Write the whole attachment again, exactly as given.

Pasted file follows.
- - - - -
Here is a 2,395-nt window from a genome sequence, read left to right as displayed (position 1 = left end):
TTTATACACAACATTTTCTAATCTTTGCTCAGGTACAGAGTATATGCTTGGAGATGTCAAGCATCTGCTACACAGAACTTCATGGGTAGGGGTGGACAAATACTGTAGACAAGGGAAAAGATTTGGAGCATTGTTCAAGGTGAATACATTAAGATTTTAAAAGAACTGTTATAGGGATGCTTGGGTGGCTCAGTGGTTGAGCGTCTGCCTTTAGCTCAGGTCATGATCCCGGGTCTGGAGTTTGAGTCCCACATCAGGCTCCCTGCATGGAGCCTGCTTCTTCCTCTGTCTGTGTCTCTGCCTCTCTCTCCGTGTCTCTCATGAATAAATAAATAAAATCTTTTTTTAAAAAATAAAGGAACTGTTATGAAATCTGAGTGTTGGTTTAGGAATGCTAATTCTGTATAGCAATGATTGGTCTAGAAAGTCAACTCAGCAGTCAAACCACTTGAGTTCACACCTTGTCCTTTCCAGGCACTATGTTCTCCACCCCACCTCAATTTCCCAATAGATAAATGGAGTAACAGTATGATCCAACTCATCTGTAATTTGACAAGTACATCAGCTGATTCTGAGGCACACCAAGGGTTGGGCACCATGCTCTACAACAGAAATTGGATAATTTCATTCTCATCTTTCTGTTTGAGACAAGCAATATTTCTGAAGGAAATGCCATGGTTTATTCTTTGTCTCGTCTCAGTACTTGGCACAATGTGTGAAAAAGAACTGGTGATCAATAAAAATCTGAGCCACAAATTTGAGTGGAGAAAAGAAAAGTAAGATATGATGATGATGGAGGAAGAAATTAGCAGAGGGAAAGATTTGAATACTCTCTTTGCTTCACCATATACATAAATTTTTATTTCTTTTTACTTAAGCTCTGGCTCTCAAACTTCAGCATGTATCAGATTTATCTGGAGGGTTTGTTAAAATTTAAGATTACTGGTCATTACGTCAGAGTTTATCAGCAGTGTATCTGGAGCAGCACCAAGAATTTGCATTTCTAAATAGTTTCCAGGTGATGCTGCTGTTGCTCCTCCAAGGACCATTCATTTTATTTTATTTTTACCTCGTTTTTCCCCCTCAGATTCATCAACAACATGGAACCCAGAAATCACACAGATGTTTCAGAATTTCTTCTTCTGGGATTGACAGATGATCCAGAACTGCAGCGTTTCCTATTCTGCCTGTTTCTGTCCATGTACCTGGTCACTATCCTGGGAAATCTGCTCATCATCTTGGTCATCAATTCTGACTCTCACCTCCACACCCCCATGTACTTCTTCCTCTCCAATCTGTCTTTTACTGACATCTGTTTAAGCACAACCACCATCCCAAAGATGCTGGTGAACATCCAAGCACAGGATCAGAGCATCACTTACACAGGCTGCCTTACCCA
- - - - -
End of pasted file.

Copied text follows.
Here is a 2,395-nt window from a genome sequence, read left to right as displayed (position 1 = left end):
TTTATACACAACATTTTCTAATCTTTGCTCAGGTACAGAGTATATGCTTGGAGATGTCAAGCATCTGCTACACAGAACTTCATGGGTAGGGGTGGACAAATACTGTAGACAAGGGAAAAGATTTGGAGCATTGTTCAAGGTGAATACATTAAGATTTTAAAAGAACTGTTATAGGGATGCTTGGGTGGCTCAGTGGTTGAGCGTCTGCCTTTAGCTCAGGTCATGATCCCGGGTCTGGAGTTTGAGTCCCACATCAGGCTCCCTGCATGGAGCCTGCTTCTTCCTCTGTCTGTGTCTCTGCCTCTCTCTCCGTGTCTCTCATGAATAAATAAATAAAATCTTTTTTTAAAAAATAAAGGAACTGTTATGAAATCTGAGTGTTGGTTTAGGAATGCTAATTCTGTATAGCAATGATTGGTCTAGAAAGTCAACTCAGCAGTCAAACCACTTGAGTTCACACCTTGTCCTTTCCAGGCACTATGTTCTCCACCCCACCTCAATTTCCCAATAGATAAATGGAGTAACAGTATGATCCAACTCATCTGTAATTTGACAAGTACATCAGCTGATTCTGAGGCACACCAAGGGTTGGGCACCATGCTCTACAACAGAAATTGGATAATTTCATTCTCATCTTTCTGTTTGAGACAAGCAATATTTCTGAAGGAAATGCCATGGTTTATTCTTTGTCTCGTCTCAGTACTTGGCACAATGTGTGAAAAAGAACTGGTGATCAATAAAAATCTGAGCCACAAATTTGAGTGGAGAAAAGAAAAGTAAGATATGATGATGATGGAGGAAGAAATTAGCAGAGGGAAAGATTTGAATACTCTCTTTGCTTCACCATATACATAAATTTTTATTTCTTTTTACTTAAGCTCTGGCTCTCAAACTTCAGCATGTATCAGATTTATCTGGAGGGTTTGTTAAAATTTAAGATTACTGGTCATTACGTCAGAGTTTATCAGCAGTGTATCTGGAGCAGCACCAAGAATTTGCATTTCTAAATAGTTTCCAGGTGATGCTGCTGTTGCTCCTCCAAGGACCATTCATTTTATTTTATTTTTACCTCGTTTTTCCCCCTCAGATTCATCAACAACATGGAACCCAGAAATCACACAGATGTTTCAGAATTTCTTCTTCTGGGATTGACAGATGATCCAGAACTGCAGCGTTTCCTATTCTGCCTGTTTCTGTCCATGTACCTGGTCACTATCCTGGGAAATCTGCTCATCATCTTGGTCATCAATTCTGACTCTCACCTCCACACCCCCATGTACTTCTTCCTCTCCAATCTGTCTTTTACTGACATCTGTTTAAGCACAACCACCATCCCAAAGATGCTGGTGAACATCCAAGCACAGGATCAGAGCATCACTTACACAGGCTGCCTTACCCA